Fishing is the act of using bait to catch fish. Ironically this is identical to the phonetic cousin word, phishing, in which scammers lure victims in with some type of bait only to capture their private details in the process.
Phishing is the process where wire fraud cases can begin, and why scammers can be as successful as they are. This is particularly potent for title agencies, who through some social engineering and phishing, scammers can gain access to entire networks of mortgage and wire transfer data.
What is Phishing Exactly?
Wikipedia defines phishing as:
“Phishing is a cybercrime in which a target or targets are contacted by email, telephone or text message by someone posing as a legitimate institution to lure individuals into providing sensitive data such as personally identifiable information, banking, and credit card details, and passwords.”
It’s important to dispel the myth that you are being scammed by a calculating person, rather a sophisticated machine learning algorithm that sends out hundreds of contacts a second to thousands of real estate firms. It’s not personal, but simply a business for these ‘hackers’.
Essentially it can be anything from pretending to be a fellow employee, to a possible real estate customer to even distant family. They encourage you to provide either usernames, passwords or trivial information that put together will give them access to commit wire fraud.
Because so many people use the same passwords for both their work and personal accounts, it can be a simple task to trick them into revealing one to access the other.
How Does Wire Transfer Phishing Work?
It starts with a scammer pretending to be an official service provider, such as a bank, a wire transfer client or friend and asking for your login credentials. It could be an email directed at a low-level employee or a partner with limited access.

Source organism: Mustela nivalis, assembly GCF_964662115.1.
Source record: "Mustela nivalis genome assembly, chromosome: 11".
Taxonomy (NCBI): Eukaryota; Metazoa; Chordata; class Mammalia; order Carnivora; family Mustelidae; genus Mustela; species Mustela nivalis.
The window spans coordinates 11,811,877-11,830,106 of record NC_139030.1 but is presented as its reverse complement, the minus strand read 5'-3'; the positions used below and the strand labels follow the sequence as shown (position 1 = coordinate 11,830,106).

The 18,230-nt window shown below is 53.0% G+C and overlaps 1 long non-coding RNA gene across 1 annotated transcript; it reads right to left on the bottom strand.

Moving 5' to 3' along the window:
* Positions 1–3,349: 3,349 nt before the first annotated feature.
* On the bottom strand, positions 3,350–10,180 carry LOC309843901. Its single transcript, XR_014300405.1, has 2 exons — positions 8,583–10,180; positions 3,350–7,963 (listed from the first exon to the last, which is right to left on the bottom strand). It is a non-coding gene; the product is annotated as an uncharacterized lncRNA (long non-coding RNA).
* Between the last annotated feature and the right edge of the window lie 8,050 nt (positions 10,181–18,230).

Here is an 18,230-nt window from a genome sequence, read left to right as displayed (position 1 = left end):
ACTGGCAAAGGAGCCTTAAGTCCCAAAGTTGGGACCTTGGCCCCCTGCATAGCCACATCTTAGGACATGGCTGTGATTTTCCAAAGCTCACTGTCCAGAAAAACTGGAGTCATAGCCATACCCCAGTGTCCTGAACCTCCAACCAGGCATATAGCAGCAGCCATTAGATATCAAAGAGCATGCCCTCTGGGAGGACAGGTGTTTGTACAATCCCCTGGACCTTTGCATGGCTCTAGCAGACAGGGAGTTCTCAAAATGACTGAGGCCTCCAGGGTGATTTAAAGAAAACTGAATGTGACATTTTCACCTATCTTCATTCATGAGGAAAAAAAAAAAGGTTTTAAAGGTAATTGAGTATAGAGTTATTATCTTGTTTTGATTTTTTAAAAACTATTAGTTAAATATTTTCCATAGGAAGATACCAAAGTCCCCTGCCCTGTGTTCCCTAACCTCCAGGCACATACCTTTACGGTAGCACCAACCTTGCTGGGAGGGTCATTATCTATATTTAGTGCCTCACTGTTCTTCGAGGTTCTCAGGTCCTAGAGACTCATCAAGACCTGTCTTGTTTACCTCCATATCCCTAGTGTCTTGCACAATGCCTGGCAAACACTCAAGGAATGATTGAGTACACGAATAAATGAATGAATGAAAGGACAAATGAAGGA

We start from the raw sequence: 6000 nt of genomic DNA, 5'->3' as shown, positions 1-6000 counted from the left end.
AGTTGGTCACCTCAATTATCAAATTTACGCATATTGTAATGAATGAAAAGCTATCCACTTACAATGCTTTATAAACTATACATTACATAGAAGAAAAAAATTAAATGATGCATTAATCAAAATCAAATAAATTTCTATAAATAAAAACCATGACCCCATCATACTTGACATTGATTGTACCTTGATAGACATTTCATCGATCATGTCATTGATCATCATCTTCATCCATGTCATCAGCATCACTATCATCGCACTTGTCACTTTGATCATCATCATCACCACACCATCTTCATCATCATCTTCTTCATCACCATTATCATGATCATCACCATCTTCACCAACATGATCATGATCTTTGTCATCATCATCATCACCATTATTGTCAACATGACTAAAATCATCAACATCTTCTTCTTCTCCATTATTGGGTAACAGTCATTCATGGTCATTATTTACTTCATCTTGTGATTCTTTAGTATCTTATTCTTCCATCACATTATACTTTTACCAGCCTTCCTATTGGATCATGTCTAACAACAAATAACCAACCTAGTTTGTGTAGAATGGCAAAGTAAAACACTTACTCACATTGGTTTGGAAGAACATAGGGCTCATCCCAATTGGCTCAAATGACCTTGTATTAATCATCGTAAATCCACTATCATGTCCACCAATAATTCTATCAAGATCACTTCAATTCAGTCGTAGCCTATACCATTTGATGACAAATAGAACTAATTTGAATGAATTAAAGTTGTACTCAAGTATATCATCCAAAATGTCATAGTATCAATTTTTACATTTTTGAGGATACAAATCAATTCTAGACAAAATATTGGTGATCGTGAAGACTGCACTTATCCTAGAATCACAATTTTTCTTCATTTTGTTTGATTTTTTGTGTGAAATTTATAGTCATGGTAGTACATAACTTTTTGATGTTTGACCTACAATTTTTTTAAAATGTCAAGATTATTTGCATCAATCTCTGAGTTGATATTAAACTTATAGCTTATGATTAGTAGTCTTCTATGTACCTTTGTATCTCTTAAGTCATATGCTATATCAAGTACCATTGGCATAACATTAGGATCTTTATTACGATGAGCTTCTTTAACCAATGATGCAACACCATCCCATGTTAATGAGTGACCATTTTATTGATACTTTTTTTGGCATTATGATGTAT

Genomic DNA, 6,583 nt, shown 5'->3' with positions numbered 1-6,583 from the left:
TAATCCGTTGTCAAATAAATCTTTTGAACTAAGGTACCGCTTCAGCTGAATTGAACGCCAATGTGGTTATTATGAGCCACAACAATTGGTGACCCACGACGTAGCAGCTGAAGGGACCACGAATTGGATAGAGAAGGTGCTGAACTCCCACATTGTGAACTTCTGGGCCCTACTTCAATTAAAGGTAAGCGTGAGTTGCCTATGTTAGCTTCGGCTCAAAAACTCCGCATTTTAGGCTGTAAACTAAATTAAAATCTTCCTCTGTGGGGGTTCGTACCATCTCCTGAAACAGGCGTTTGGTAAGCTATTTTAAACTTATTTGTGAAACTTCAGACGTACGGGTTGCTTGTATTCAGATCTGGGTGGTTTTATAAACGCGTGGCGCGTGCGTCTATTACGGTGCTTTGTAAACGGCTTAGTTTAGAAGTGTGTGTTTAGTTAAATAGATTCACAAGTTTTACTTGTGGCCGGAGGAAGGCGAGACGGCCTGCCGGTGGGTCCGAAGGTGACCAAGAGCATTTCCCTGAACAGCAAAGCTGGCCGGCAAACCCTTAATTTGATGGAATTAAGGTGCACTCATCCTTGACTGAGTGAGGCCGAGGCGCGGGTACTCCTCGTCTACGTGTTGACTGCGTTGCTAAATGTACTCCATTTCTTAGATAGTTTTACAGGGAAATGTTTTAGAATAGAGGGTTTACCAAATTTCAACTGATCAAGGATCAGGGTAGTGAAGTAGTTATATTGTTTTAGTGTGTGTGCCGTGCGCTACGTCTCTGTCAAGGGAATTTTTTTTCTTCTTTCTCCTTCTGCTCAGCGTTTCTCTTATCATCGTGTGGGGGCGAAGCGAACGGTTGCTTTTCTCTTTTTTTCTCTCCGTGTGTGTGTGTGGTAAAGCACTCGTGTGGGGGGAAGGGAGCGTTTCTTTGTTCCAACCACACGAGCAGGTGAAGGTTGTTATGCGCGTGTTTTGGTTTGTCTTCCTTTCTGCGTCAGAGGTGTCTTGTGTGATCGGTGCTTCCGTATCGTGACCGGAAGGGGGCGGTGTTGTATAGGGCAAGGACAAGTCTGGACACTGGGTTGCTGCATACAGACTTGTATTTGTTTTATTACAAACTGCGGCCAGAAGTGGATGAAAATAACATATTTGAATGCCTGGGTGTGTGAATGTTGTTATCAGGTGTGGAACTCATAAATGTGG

They will grab your attention with an email or call that asks you, via a link or attachment (reminder that viruses can hide in any attachment, including zip files and PDF’s) to take action to resolve a problem, such as pay an urgent fake invoice before its due (fear motivation), accept a large wire transfer payment (reward motivation), or even see how a mortgage customer-rated you and your real estate firm (social proof motivation). This is no means a complete list, with many other motivations possible.
Before you can take action on the email’s subject, you will be asked to provide login details on a fake page. This pretend login page can look very official, asking for your username and password, with an official sounding URL (we will show you how to identify this in a later section of this article), official logo and some sophisticated phishing attempts can even somewhat replicate the backend of your prefered wire transfer service when you ‘log in’ (some direct you to the real page with a ‘try again’ prompt).
This can be replicated to represent any bank, email service, social media and more. Sometimes a wire transfer service or a client already has had their account compromised (and thus already in your trusted network) and will forward a scammers email unwillingly.
When they contact you, they may already have some of your details to appear more legitimate, such as your name, a business partners name (again possible that the scammer has already accessed a trusted client or partner) or even your wire transfer details (Just need to know the last security questions to authorize their own wire transfer fraud).